Many companies don't specifically check the client string. If they do, and you really want to, you can masquerade as an iPhone. It supports Exchange remote wipe (but only for the TouchDown data store), all your personal data on the phone will be unaffected. I have Prey on my phone to wipe my personal data in case it gets stolen.
  • by Monkeedude1212 (1560403) on Tuesday November 23, 2010 @05:59PM (#34324732) Journal

    We're actually dealing with a bit of backlash from having this policy - on both sides of the issue at the same time!

    I'll try to be as vague as possible to cover my butt - but basically someone who deals with Clients for their job was going to be let go. We wiped their phone, as standard policy. Not sure if they copied the data prior to leaving or if another employee helped them out, but they basically took contact information, pricing/quotes, certain client rates, etc etc and took that to help land another job with a competitor.

    Being in IT I know that it's going on as basically our "employee lifecycle" has come under review - but I'm not exactly on the legal team so I don't know how exactly it's progressing. But I know basically we pressed charges for selling trade secrets, and they are counter-suing for something along the lines of destruction of personal property for wiping EVERYTHING off of their phone.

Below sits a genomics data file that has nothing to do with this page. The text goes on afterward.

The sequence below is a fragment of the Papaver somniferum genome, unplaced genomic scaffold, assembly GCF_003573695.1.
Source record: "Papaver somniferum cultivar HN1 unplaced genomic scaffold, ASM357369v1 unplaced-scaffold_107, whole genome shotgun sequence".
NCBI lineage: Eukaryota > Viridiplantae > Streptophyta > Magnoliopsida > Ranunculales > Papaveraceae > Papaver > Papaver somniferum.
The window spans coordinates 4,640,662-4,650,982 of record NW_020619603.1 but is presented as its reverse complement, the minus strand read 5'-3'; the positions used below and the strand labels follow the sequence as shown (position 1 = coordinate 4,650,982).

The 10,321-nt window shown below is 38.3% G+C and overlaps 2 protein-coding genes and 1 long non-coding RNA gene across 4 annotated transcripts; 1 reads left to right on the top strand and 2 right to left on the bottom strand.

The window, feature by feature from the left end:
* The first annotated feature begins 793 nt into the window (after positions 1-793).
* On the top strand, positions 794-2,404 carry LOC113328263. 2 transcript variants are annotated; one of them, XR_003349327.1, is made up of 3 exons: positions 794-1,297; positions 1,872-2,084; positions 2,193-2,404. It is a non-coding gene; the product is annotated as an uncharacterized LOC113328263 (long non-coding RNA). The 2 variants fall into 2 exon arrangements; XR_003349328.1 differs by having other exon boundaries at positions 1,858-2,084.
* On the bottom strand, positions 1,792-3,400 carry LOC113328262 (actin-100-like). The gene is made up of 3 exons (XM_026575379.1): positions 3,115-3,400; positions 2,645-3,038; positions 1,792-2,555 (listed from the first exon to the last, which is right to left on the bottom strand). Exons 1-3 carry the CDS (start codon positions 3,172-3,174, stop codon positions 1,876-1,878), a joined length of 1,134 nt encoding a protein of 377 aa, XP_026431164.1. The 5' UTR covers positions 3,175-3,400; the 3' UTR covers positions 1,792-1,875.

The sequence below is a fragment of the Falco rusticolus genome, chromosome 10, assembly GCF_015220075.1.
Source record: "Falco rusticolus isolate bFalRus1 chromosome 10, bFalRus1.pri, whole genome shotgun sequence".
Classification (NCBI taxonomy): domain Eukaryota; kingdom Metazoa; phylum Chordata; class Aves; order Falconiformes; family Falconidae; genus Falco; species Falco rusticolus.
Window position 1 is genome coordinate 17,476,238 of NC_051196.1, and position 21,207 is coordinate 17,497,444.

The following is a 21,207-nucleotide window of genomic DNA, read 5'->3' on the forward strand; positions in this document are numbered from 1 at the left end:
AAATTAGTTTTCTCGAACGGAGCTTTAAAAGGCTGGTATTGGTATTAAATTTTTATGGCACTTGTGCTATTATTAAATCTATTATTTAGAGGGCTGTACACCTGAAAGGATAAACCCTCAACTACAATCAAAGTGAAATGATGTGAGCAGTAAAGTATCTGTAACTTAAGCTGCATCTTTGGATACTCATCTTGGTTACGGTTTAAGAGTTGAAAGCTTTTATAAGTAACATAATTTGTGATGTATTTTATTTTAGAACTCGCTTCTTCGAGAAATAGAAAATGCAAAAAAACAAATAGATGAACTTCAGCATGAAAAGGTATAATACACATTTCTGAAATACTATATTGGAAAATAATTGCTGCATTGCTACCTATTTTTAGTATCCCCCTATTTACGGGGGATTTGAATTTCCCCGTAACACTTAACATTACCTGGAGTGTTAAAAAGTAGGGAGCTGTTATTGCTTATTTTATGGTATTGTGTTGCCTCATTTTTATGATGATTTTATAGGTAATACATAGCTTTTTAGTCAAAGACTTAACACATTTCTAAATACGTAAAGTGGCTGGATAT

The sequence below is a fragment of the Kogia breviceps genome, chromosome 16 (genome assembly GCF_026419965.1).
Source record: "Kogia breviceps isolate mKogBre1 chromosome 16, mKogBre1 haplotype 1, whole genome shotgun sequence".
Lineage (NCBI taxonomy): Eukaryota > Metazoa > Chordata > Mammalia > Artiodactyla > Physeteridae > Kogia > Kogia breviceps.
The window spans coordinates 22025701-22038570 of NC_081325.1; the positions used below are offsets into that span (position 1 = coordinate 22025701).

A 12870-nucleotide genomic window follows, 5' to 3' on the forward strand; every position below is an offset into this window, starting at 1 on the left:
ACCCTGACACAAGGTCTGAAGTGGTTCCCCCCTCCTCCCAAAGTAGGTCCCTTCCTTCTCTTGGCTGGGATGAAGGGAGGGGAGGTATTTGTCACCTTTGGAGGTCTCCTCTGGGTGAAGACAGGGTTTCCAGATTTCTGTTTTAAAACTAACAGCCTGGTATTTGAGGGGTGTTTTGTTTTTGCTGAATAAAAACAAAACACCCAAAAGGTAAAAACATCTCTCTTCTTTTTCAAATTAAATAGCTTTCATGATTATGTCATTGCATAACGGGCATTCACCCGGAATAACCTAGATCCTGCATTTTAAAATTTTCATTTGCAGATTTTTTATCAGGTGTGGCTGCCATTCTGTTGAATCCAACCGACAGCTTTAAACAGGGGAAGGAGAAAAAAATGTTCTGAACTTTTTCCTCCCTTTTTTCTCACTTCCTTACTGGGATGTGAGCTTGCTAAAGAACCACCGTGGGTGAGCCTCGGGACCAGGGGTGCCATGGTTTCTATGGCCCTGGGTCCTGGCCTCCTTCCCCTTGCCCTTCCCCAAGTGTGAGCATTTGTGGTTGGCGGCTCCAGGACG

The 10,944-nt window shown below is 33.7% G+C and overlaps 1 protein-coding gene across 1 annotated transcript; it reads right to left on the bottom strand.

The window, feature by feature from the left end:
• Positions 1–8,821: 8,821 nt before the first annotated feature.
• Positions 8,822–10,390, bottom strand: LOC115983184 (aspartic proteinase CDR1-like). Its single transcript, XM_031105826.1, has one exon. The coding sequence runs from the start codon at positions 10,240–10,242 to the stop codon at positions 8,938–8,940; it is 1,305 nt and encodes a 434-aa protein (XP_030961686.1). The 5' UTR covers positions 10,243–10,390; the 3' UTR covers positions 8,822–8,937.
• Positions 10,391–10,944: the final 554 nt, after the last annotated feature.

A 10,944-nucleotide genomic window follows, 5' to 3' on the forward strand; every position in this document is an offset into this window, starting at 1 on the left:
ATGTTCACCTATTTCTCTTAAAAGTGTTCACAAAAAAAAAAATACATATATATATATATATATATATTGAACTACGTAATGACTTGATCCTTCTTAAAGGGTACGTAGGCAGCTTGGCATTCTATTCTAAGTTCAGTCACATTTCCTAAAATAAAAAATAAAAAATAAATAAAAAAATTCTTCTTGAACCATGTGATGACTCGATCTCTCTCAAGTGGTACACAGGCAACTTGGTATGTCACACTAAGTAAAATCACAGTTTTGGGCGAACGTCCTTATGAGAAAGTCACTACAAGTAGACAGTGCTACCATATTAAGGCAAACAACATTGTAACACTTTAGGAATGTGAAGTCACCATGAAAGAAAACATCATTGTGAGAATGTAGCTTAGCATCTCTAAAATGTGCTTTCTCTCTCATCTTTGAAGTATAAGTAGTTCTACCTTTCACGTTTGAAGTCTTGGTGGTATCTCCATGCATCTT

I am not aware of any actual "Agreement" to phone wipes besides possibly verbal ones between managers and their employees and/or IT - there isn't a lot of documentation on the subject matter anywhere - however since starting any time anyone has asked "Can you get my email sync'd on my phone?" My common response is "Yes, but you will be handing over control of ALL The phones data to the company so we can wipe it should you be terminated or leave the company, which includes all your personal phone numbers and appointments". I say it not only to actually warn people of the danger - but its actually a great deterrent and a lot of people reconsider and don't want it anymore, less work for me!